Tuesday Sep 28, 2021
LONDON: Foreign Minister Shah Mahmood Qureshi on Tuesday suggested the United Kingdom form "joint working groups" with Pakistan to address the human rights violations in India-occupied Jammu and Kashmir.
Qureshi's comments came during a press conference at the Pakistan High Commission in London after he concluded a meeting with the United Kingdom's Secretary of the State for Foreign Affairs and Minister for Women and Equality Elizabeth Truss at the Foreign, Commonwealth, and Development Office in London.
The foreign minister is in London on a three-day official visit to the United Kingdom after the conclusion of his trip to New York where he attended the 76th session of the United Nations General Assembly (UNGA).
Qureshi said that he shared a "well-researched dossier" with his UK counterpart on behalf of the Pakistani government in which over 3,000 war crimes and other human rights violations by Indian occupation forces in Jammu and Kashmir have been documented.
The minister lauded the UK for "playing [a] definitive role in addressing poor conditions of people of [the] disputed territory and help in securing Kashmiris' inalienable right of self-determination".
He also touched upon the issue of Pakistan's red listing, as well as the England and Wales Cricket Board (ECB)'s decision to pull out of the Pakistan tour.
"I raised the issue with the UK foreign secretary that Pakistan not only bore financial loss but the unilateral decision also affected Pakistan's image," he said during the press conference. "Truss said that the decision was taken by the ECB and not the UK government, but she would convey Pakistan's message to the board."
Answering a question, Qureshi said that the topic of recognising the Taliban-led government in Afghanistan did not come under discussion, however, Pakistan asked the UK and the international community to talk to the Afghan government.
Qureshi, however, said he thinks the United States and the UK are "ready to talk to the Taliban-led government in Afghanistan".
"Like the rest of the world, Pakistan also wants peace and stability in Afghanistan," he said, adding that Pakistan's immediate concern is to avert a humanitarian catastrophe in the war-torn country.
He said that the country is currently undergoing a crisis because $7 billion out of the $9 billion of Afghan money has been frozen due to a US court order.
During Tuesday's meeting, both countries decided to work closely to elevate their historic bilateral relationship, Qureshi wrote on Twitter.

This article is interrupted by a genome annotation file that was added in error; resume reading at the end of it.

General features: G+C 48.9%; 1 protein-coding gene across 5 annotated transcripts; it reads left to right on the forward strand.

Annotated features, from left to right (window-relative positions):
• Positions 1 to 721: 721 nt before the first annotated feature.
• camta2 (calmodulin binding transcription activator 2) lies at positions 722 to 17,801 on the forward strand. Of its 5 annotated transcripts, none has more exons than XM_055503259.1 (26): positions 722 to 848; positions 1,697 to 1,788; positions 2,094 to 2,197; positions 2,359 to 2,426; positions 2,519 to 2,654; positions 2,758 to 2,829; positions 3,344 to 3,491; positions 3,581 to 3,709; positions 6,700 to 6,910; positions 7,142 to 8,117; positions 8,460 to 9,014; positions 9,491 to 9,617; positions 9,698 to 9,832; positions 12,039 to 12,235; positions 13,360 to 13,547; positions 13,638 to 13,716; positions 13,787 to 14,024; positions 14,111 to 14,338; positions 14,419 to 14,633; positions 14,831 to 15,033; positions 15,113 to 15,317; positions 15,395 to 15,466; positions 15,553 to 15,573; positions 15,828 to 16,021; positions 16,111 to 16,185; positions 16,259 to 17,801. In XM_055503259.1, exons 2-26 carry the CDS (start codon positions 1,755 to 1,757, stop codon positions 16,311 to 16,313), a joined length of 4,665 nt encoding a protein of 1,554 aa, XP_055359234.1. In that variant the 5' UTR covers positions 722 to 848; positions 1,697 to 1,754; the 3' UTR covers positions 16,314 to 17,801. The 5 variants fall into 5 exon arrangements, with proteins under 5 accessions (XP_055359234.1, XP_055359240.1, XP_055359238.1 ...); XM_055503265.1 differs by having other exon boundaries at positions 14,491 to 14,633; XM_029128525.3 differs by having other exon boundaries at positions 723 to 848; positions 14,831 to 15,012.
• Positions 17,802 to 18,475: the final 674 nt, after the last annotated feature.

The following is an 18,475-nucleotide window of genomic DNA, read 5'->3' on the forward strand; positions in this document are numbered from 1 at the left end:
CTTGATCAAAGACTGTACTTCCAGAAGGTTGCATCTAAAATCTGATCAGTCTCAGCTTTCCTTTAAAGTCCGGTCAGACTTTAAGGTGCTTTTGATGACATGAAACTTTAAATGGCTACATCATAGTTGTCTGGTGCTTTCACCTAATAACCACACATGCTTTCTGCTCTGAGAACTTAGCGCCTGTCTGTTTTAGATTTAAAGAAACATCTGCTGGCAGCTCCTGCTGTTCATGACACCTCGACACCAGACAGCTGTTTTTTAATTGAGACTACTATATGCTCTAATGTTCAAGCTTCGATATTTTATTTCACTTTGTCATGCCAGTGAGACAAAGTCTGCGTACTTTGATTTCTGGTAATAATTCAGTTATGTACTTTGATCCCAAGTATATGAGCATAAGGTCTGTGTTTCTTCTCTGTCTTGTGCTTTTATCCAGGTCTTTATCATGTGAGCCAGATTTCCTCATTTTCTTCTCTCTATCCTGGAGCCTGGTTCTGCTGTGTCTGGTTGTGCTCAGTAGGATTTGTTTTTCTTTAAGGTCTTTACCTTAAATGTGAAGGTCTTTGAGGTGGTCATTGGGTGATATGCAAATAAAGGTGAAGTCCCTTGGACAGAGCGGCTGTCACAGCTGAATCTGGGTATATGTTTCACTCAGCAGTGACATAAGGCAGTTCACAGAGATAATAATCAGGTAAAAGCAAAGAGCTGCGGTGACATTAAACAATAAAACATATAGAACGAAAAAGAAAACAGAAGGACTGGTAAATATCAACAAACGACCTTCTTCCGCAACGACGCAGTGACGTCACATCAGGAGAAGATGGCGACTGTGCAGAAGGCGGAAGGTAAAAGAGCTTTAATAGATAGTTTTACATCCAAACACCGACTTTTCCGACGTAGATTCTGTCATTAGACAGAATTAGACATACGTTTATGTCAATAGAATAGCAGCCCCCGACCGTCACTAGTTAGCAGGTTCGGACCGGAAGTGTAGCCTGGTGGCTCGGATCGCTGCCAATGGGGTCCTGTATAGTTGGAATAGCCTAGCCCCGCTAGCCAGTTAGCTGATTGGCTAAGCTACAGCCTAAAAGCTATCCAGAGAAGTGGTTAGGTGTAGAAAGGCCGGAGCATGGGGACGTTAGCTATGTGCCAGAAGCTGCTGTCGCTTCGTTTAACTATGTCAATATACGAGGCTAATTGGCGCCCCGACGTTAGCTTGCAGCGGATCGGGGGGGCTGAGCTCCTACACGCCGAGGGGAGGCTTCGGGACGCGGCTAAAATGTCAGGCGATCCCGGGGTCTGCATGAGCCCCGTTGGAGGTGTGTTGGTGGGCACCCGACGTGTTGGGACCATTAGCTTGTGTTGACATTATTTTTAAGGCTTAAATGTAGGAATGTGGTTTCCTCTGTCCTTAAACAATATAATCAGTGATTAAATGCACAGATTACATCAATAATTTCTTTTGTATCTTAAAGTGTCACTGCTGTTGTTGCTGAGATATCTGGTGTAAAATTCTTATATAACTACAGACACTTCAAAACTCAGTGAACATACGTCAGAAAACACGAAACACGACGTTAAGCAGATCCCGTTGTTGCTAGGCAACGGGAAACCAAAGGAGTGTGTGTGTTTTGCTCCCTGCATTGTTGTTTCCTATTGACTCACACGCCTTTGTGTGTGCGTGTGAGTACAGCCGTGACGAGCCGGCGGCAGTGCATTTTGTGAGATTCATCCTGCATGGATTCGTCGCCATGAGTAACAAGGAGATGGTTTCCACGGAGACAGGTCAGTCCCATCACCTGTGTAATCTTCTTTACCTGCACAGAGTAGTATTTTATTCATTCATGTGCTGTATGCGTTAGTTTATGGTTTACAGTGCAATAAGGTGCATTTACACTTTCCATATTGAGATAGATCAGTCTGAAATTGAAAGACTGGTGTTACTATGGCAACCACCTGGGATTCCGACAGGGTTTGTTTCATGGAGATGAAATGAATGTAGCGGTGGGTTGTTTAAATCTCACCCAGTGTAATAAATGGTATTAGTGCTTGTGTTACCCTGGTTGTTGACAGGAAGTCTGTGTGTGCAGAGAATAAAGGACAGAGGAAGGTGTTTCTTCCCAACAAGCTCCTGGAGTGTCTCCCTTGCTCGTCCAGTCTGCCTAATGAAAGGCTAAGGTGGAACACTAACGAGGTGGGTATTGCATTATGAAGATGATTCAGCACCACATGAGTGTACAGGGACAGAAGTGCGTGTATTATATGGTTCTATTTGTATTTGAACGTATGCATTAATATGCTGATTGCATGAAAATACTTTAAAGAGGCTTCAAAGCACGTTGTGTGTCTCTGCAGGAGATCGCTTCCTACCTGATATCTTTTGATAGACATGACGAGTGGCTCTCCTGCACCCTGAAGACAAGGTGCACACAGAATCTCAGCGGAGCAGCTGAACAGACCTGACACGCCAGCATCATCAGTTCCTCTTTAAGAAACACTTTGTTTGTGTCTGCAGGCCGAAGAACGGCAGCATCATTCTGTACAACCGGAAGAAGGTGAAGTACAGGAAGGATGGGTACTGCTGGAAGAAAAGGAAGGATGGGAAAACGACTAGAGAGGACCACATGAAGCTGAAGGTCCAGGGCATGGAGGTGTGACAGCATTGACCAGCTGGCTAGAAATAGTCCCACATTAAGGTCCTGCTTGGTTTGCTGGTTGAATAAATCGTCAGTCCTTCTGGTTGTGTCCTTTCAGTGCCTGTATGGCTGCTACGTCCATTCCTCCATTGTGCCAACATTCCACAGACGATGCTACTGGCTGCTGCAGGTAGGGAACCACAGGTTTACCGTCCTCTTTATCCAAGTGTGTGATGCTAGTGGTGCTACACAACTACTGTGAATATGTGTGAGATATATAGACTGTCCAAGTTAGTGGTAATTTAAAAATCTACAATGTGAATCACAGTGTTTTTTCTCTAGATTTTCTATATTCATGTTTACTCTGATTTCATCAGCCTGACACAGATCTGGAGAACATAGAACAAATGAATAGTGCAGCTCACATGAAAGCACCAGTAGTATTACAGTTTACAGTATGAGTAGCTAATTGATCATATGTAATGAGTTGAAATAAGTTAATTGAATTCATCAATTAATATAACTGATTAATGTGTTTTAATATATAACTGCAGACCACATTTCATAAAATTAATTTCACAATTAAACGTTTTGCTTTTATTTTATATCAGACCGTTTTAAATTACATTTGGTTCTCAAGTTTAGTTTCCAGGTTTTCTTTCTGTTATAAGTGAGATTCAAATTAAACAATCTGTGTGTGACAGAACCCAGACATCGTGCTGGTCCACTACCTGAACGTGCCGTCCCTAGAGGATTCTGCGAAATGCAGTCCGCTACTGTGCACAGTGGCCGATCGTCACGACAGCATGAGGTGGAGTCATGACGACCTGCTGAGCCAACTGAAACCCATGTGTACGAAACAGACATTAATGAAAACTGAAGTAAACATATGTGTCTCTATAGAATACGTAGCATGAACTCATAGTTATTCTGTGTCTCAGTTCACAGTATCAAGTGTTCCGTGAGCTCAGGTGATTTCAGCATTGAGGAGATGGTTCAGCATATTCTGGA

Qureshi urged the UK and the international community at large to engage with the Taliban-led government in Afghanistan and "not repeat past mistakes."
He also invited Truss to Pakistan for the 5th review session of the Pakistan-United Kingdom Enhanced Strategic Dialogue.
A day ago, during a dinner hosted by the Pakistan High Commission in London, Qureshi said that the Western media was trying to blame Pakistan for the situation in Afghanistan but it is the fault of the former Afghan leaders because of which the country is facing a crisis.
"Former president of Afghanistan, Hamid Karzai — who held office from 2001 to 2014 — used to accuse Pakistan of interfering in his country's matters," Qureshi said.
He went on to say that the people of Afghanistan have been the ultimate sufferers of the political chaos in the country.
"The people of Afghanistan are tired of war and only want peace and stability in their country," he said.
Qureshi also criticised the Western countries' stance on Afghanistan and said that "they are trying to make Pakistan a scapegoat."
"[As opposed to the narrative of Western countries] Pakistan is not a safe haven for terrorists. Western media outlets should come here and see the situation for themselves," Qureshi maintained.
Shedding light on the establishment of the interim Taliban government in Afghanistan, Qureshi said that both Pakistan and the UK have unanimity in goals when it comes to the matter.
"The United Kingdom supports the idea of an inclusive government in Afghanistan, and this exactly what Pakistan wants too," the foreign minister said, adding that while the two countries may have different approaches to dealing with the situation, the goal is the same.
Qureshi also talked about the probability of a humanitarian crisis in Afghanistan and urged Britain to contact the Taliban government to resolve the issue.
He warned that if the world isolates Afghanistan, then there will be a refugee problem and people will turn to Europe for help.
"Pakistan is ready to be at the centre of relief activities in Afghanistan and will extend all possible support to the people there," said Qureshi.
While stressing that Pakistan is ready to avert a possible humanitarian crisis in Afghanistan, Qureshi had earlier reiterated that Pakistan is not in a condition to accept more Afghan refugees.
"Pakistan does not have the capacity to bear more Afghan refugees, Qureshi told US Secretary of State Antony Blinken last week as he met him on the sidelines of the UNGA.
"Pakistan has time and again called on the international community to help the Afghans and unfreeze the country's assets abroad," he said.
Qureshi called upon the international community to play a positive role and engage with the newly-formed Taliban government in Kabul.